Sumo stance for deads
- 05-16-2007, 06:25 PM
- 05-19-2007, 06:34 PM
6ft3 here. StaRTed out with conventional and now expiermenting doing sumo-stance. I say do both . Sure youll have a favorite but different stances, grips works different muscles which can assist in other lifts or just make a different appearance.
Sumo-stance is good for bringing up your squat. I beleive I got this info from Cory, the 17 year old kid that Deadlifted 500 plus pounds.Facebook John Smeton Fitness
06-18-2007, 04:24 PM
Ive been doing these about one month. Im on a program and in about 2-3 weeks Im going to do my first Max sumo-style... Today is Sumo-style Deads and I think im doing 85 % 6 x;s with 90 sec rest in between each set(after warmup of course) Im using my convential Max of 405 lbs.
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06-18-2007, 10:34 PM
Triedsumo, coulfn't get comfortable. I never heard of it helping squats, maybe ill have to give them a shot again. my last max was a few months ago at 405 also. I was so happy, but it took so much out of me, my CNS was torn up after that for the day.
06-18-2007, 11:36 PM
Sumo will help powerlifting style squats, fo' sho'. Oly squats? maybe not so much.
If you're long femured, you might find it easier to pull sumo style. This is my category, but i still mostly pull conventional. Sumo can get rough on the hips.
06-20-2007, 07:43 PM
06-20-2007, 07:52 PM
06-20-2007, 09:30 PM
06-20-2007, 10:30 PM
If you are having trouble with your grip chalk will certainly help, but you could also try out a hook grip as well. Oly lifters use this, and although it is awkward at first just stick with it.
All you do is grip the bar like usual, but instead of wrapping the thunb over the knuckles you position your thumb underneath the fingers so that you are essentialy gripping your thumb as well as the bar. Sorry if that is confusing, but its kinda hard to express it in words. Anyway it is usually utilized with an overhand grip on the bar, but I think it may also be used with an over/under grip?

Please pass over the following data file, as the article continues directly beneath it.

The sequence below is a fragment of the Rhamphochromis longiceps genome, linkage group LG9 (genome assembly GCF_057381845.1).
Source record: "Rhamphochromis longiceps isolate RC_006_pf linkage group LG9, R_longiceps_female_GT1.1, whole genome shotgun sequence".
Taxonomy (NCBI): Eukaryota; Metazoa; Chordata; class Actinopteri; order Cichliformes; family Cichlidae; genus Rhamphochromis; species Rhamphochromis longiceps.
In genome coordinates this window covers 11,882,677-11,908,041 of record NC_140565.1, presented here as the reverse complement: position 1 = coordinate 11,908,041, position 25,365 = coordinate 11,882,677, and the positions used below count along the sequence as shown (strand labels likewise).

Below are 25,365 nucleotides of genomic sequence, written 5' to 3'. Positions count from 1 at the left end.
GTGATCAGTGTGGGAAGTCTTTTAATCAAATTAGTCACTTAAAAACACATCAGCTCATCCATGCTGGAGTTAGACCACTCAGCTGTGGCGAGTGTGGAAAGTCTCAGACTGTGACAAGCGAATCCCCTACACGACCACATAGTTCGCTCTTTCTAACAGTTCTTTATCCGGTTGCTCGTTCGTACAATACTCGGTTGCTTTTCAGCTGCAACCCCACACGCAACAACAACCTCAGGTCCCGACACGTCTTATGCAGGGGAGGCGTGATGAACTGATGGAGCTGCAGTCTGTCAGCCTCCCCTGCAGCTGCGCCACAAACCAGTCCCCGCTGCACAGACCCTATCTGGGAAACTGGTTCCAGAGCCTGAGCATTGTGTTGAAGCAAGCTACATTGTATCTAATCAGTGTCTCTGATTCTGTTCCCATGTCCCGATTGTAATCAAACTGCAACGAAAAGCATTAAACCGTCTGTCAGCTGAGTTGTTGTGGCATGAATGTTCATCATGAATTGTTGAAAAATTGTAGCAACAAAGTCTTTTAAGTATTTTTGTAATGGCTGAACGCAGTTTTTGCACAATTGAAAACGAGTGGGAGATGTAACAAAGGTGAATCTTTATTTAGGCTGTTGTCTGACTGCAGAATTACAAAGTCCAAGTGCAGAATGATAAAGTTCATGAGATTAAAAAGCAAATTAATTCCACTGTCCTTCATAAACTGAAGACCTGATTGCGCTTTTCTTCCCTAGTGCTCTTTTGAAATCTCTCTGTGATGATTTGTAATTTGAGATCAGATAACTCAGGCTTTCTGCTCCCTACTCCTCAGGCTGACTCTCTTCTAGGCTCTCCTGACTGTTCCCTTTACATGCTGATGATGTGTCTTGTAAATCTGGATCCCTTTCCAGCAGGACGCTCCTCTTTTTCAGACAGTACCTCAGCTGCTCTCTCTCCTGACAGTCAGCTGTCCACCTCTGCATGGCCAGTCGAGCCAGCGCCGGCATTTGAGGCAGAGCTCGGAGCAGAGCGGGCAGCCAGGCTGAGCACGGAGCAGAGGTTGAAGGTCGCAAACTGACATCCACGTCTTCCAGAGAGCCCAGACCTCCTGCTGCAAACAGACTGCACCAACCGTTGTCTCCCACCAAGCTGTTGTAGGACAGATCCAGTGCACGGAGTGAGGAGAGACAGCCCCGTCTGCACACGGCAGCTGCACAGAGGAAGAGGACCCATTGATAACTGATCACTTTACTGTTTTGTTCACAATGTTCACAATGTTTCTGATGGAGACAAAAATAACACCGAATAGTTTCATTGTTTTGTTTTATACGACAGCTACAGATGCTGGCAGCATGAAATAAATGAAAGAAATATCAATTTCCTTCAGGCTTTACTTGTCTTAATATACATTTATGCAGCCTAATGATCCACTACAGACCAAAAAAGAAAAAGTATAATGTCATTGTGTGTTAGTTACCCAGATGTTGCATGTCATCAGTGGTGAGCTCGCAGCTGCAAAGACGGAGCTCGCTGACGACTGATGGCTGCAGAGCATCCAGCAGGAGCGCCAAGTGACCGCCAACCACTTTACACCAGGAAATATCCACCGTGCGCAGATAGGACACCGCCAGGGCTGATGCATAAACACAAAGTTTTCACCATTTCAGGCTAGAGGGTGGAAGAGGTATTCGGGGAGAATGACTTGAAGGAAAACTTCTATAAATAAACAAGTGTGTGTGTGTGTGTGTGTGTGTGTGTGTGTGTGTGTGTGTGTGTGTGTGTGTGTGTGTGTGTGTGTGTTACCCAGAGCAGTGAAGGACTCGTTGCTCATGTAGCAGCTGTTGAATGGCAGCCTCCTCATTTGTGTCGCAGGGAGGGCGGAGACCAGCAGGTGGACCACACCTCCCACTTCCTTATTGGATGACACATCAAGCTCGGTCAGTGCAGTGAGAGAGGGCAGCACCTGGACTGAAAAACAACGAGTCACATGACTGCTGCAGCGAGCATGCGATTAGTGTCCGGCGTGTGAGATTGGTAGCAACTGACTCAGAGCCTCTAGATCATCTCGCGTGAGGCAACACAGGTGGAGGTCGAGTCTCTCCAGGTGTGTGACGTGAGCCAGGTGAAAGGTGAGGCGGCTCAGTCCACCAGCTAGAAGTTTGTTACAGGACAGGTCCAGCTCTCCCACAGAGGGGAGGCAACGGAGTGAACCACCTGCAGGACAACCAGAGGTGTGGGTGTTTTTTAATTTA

Anyway, to answer the original question, it really depends on what is more comfortable to the individual. I would try both styles, along with varying widths with your stance and your grip location on the bar until you find what works for you.
06-21-2007, 03:47 PM
Conventional deds put focus mainly on your back. Sumo shifts that to your hams. Sumo deds are a leg exercise, conventional deds are a back exercise.
Sumo has greater potential than conventional does. How good youa re at one over the other is gonna probably be based on how strong your back versus your hams are.
06-21-2007, 03:57 PM
While pulling conventional, the primary mover should be the glute maximus. If your form is not so good (you can't get down to the bar without flexing a bit at your back, which happens a lot to long-femured-people) then yes, your spinal erectors will take a good portion of the work. However, a skilled puller, pulling submaximal weights, will not mostly work the back. Some powerlifters essentially "stiff-leg" the weight, flexing at the trunk and not much at the knee.
Sumo gets you down closer to the bar, because your feet are spread. Its a lot easier for some people to keep their chest high in this stance. It also (usually significantly) shortens ROM for the lift. Primary movers will be the glutes, hip flexors, and hamstrings.
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